Helpers and utilities

Warning

This page is a work in progress.

We use the following utilities to solve common programming problems.

Pseudo-random number generator

If you need a one-time use random number (which will never be stored), there’s nothing wrong with JavaScript’s built-in Math.random(). However, there are times where we need a seed for a pseudo-random number generator (PRNG). Seeds generate a random-looking sequence of numbers, but they have the benefit of remaining consistent across renders. For example, this is useful on our sidewalk segment, where we want to generate a random set of pedestrians but we want those pedestrians to remain the same between page refreshes or React component updates.

We can generate seeds by calling generateRandSeed(), then by feeding those seeds into the seedrandom library:

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 import seedrandom from 'seedrandom'
 import { generateRandSeed } from './util/random'

 function doThingsWithThePRNG () {
   const seed = generateRandSeed()
   const prng1 = seedrandom(seed)

   // Generate pseudo-random numbers. Each time rng() is called, it returns
   // the next pseudo-random number in the sequence.
   console.log(prng1()) // -> first pseudo-random number
   console.log(prng1()) // -> second pseudo-random number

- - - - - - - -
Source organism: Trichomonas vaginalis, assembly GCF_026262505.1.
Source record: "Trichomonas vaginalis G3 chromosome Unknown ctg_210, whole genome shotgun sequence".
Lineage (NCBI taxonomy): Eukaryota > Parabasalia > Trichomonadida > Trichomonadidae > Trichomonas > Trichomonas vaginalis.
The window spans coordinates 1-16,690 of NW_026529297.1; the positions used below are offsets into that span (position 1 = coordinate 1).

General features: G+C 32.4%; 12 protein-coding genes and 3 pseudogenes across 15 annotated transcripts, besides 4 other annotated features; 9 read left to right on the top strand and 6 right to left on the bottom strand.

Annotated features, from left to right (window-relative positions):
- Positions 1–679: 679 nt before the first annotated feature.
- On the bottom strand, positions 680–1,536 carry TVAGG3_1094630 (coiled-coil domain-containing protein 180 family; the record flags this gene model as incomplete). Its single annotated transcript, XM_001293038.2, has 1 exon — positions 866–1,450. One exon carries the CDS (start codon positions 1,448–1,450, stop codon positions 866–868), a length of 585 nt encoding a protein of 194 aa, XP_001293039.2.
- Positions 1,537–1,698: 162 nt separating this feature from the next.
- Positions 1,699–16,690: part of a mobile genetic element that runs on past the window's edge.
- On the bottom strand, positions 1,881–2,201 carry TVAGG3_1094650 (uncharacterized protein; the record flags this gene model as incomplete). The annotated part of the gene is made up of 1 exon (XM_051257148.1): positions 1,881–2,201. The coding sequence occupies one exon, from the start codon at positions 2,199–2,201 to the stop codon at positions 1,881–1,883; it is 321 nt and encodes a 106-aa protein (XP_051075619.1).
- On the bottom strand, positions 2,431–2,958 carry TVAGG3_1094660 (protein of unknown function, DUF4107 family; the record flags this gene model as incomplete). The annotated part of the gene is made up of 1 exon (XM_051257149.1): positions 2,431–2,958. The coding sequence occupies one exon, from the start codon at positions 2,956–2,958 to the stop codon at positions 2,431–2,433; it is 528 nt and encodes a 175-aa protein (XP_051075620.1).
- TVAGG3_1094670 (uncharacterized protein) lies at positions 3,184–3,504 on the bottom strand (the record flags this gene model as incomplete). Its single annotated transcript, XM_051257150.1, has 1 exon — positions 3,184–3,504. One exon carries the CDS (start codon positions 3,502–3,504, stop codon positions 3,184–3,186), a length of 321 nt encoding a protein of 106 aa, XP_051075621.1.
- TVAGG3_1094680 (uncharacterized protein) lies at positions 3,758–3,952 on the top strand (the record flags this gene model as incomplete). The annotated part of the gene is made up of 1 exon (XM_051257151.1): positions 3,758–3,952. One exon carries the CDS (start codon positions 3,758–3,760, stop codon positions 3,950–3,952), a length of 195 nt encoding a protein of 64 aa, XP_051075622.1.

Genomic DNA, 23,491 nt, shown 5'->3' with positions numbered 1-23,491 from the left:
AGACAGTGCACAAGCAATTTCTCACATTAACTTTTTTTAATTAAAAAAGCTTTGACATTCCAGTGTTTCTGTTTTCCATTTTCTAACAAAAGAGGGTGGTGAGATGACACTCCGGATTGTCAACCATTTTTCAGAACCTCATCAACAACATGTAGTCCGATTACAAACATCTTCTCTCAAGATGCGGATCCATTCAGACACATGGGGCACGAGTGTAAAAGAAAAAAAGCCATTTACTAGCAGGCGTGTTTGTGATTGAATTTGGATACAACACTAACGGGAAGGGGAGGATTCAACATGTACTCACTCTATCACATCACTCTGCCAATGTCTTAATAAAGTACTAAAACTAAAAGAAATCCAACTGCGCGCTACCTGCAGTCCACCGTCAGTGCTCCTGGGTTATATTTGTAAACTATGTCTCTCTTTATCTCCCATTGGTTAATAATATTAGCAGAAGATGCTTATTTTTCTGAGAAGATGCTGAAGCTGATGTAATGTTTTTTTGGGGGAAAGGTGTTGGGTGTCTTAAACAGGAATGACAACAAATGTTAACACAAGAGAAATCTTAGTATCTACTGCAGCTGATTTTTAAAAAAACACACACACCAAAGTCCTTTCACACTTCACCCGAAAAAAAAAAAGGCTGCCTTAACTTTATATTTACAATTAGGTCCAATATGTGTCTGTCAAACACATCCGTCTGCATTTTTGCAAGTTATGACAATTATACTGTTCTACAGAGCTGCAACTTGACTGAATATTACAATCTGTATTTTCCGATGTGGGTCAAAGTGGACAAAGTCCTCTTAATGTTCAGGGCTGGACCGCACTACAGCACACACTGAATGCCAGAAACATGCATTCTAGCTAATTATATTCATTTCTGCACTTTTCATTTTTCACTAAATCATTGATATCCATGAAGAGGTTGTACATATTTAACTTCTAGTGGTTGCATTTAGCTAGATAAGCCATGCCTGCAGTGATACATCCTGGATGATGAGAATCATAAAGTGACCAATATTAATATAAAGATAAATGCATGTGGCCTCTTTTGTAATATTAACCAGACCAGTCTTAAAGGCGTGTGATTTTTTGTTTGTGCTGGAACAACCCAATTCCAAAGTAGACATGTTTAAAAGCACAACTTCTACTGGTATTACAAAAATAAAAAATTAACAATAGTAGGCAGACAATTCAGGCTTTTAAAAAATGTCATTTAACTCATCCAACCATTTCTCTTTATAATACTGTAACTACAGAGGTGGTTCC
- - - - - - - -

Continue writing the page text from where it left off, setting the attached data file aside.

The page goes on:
// .. etc

   // Create another generator with the same seed
   const prng2 = seedrandom(seed)
   console.log(prng2()) // -> same value as the first call to prng1()
 }

When seedrandom() is called, it returns a function that will return a consistent sequence of numbers each time it is called, for the given seed. The sequence returned is local to that function.

Note

Although the seed can be any type of value, like a string, generateRandSeed() returns only integer values so that when we store seeds in a data model we can check for type consistency.

In the above example, we call seedrandom() twice, with the same seed, so that we can create the same sequence of pseudo-random numbers in two different scenarios. This example is contrived because the pseudo-random number generators are used in the same function, and in reality the seedrandom() call may happen in separate parts of the application.

References